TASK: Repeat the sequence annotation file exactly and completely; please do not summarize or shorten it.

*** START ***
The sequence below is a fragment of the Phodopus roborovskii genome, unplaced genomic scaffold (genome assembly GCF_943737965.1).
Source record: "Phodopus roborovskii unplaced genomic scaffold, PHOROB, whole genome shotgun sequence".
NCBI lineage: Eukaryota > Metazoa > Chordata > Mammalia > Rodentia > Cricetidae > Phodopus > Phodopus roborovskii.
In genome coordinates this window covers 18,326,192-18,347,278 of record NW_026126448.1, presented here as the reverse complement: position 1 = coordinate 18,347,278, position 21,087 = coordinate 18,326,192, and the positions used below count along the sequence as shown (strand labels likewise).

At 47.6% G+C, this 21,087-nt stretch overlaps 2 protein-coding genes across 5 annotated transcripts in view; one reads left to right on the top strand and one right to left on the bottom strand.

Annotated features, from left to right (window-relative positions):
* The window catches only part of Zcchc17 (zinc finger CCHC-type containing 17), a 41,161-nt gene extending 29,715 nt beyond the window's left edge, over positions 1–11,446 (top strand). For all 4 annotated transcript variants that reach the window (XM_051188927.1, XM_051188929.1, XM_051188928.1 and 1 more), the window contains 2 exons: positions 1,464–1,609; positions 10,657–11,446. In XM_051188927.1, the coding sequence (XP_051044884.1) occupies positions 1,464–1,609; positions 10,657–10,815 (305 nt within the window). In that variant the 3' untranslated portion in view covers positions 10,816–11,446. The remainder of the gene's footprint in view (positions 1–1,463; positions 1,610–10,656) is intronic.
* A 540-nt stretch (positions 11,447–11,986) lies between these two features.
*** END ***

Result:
The sequence below is a fragment of the Phodopus roborovskii genome, unplaced genomic scaffold (genome assembly GCF_943737965.1).
Source record: "Phodopus roborovskii unplaced genomic scaffold, PHOROB, whole genome shotgun sequence".
NCBI lineage: Eukaryota > Metazoa > Chordata > Mammalia > Rodentia > Cricetidae > Phodopus > Phodopus roborovskii.
In genome coordinates this window covers 18,326,192-18,347,278 of record NW_026126448.1, presented here as the reverse complement: position 1 = coordinate 18,347,278, position 21,087 = coordinate 18,326,192, and the positions used below count along the sequence as shown (strand labels likewise).

At 47.6% G+C, this 21,087-nt stretch overlaps 2 protein-coding genes across 5 annotated transcripts in view; one reads left to right on the top strand and one right to left on the bottom strand.

Annotated features, from left to right (window-relative positions):
* The window catches only part of Zcchc17 (zinc finger CCHC-type containing 17), a 41,161-nt gene extending 29,715 nt beyond the window's left edge, over positions 1–11,446 (top strand). For all 4 annotated transcript variants that reach the window (XM_051188927.1, XM_051188929.1, XM_051188928.1 and 1 more), the window contains 2 exons: positions 1,464–1,609; positions 10,657–11,446. In XM_051188927.1, the coding sequence (XP_051044884.1) occupies positions 1,464–1,609; positions 10,657–10,815 (305 nt within the window). In that variant the 3' untranslated portion in view covers positions 10,816–11,446. The remainder of the gene's footprint in view (positions 1–1,463; positions 1,610–10,656) is intronic.
* A 540-nt stretch (positions 11,447–11,986) lies between these two features.